We boys were ecstatic when we were informed of the decision at breakfast the next morning.  I reveled and thought gleefully, “Now I will get away from these hot, dry, dusty old hills.!”
My father gave us some sobering words of caution.  “Now don’t get your hopes too high, boys.  First I got to get out there and find a job—something that will pay enough that I can rent a house and send for all of you.  That may not come easy or quick.  We will just have to hope that I don’t have to come crawling home with my tail between my legs.”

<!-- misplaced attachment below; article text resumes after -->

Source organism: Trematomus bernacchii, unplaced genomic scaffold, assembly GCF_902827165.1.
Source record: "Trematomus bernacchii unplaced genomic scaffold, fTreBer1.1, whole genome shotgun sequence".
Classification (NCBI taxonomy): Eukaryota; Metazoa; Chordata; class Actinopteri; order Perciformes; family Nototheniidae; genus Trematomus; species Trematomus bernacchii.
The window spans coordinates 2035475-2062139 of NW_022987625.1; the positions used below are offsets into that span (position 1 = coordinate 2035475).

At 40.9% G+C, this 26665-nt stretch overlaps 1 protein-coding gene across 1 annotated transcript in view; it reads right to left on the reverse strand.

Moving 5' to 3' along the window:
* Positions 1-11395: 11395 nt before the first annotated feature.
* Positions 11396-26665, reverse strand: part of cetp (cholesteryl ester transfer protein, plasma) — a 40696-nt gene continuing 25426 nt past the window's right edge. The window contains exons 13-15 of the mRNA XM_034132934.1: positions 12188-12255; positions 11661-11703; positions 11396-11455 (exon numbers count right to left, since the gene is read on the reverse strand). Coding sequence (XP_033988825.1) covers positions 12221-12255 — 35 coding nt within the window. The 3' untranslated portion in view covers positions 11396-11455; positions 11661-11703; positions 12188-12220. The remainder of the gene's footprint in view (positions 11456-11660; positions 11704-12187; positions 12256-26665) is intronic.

He turned to Richard and me.  “Meantime, we got to keep this little farm going.  I am depending on you two boys—especially you Richard, because you are the oldest.  We only are milking four cows so that won’t be a problem.
“I planted twenty acres of corn down in that bottom land I rented and you will have to take care of that with the team.  You know what to do.  When you get it laid by, if everything has worked out and we are moving to Vancouver, we will hope that your mother can sell it in the field to help pay expenses and you won’t have to pick it.”
And so it was arranged on very short notice.  While we were in school the next day, Dad put his affairs in order and packed his meager belongings in a battered old cardboard suitcase.  The morning after that, right after breakfast, he got into the Plymouth with Ray Dean and they headed west.